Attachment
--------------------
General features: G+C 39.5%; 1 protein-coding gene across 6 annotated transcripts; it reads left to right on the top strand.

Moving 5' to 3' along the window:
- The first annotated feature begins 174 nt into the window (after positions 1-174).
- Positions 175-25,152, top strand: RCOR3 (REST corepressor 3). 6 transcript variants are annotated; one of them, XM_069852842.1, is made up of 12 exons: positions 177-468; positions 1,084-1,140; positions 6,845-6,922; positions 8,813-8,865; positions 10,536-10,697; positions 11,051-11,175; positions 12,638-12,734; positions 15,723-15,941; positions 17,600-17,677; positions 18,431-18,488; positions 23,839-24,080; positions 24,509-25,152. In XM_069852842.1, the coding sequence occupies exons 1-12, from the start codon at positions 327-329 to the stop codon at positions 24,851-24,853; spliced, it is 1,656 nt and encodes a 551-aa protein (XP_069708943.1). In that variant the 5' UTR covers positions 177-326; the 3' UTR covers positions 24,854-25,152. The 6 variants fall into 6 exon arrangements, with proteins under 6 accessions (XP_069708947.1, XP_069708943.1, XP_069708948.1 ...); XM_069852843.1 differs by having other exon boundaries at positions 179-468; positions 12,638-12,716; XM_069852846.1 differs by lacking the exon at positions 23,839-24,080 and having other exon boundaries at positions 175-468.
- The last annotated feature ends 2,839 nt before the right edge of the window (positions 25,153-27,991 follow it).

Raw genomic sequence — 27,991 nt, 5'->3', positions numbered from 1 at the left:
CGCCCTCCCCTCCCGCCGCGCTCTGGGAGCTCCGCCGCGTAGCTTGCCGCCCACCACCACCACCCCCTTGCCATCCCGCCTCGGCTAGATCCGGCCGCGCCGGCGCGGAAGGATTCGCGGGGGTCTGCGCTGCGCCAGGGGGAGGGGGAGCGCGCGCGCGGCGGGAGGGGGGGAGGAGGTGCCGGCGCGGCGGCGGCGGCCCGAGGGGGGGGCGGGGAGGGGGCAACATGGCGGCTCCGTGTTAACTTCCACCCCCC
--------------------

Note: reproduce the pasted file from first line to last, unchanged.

General features: G+C 39.5%; 1 protein-coding gene across 6 annotated transcripts; it reads left to right on the top strand.

Moving 5' to 3' along the window:
- The first annotated feature begins 174 nt into the window (after positions 1-174).
- Positions 175-25,152, top strand: RCOR3 (REST corepressor 3). 6 transcript variants are annotated; one of them, XM_069852842.1, is made up of 12 exons: positions 177-468; positions 1,084-1,140; positions 6,845-6,922; positions 8,813-8,865; positions 10,536-10,697; positions 11,051-11,175; positions 12,638-12,734; positions 15,723-15,941; positions 17,600-17,677; positions 18,431-18,488; positions 23,839-24,080; positions 24,509-25,152. In XM_069852842.1, the coding sequence occupies exons 1-12, from the start codon at positions 327-329 to the stop codon at positions 24,851-24,853; spliced, it is 1,656 nt and encodes a 551-aa protein (XP_069708943.1). In that variant the 5' UTR covers positions 177-326; the 3' UTR covers positions 24,854-25,152. The 6 variants fall into 6 exon arrangements, with proteins under 6 accessions (XP_069708947.1, XP_069708943.1, XP_069708948.1 ...); XM_069852843.1 differs by having other exon boundaries at positions 179-468; positions 12,638-12,716; XM_069852846.1 differs by lacking the exon at positions 23,839-24,080 and having other exon boundaries at positions 175-468.
- The last annotated feature ends 2,839 nt before the right edge of the window (positions 25,153-27,991 follow it).

Raw genomic sequence — 27,991 nt, 5'->3', positions numbered from 1 at the left:
CGCCCTCCCCTCCCGCCGCGCTCTGGGAGCTCCGCCGCGTAGCTTGCCGCCCACCACCACCACCCCCTTGCCATCCCGCCTCGGCTAGATCCGGCCGCGCCGGCGCGGAAGGATTCGCGGGGGTCTGCGCTGCGCCAGGGGGAGGGGGAGCGCGCGCGCGGCGGGAGGGGGGGAGGAGGTGCCGGCGCGGCGGCGGCGGCCCGAGGGGGGGGCGGGGAGGGGGCAACATGGCGGCTCCGTGTTAACTTCCACCCCCC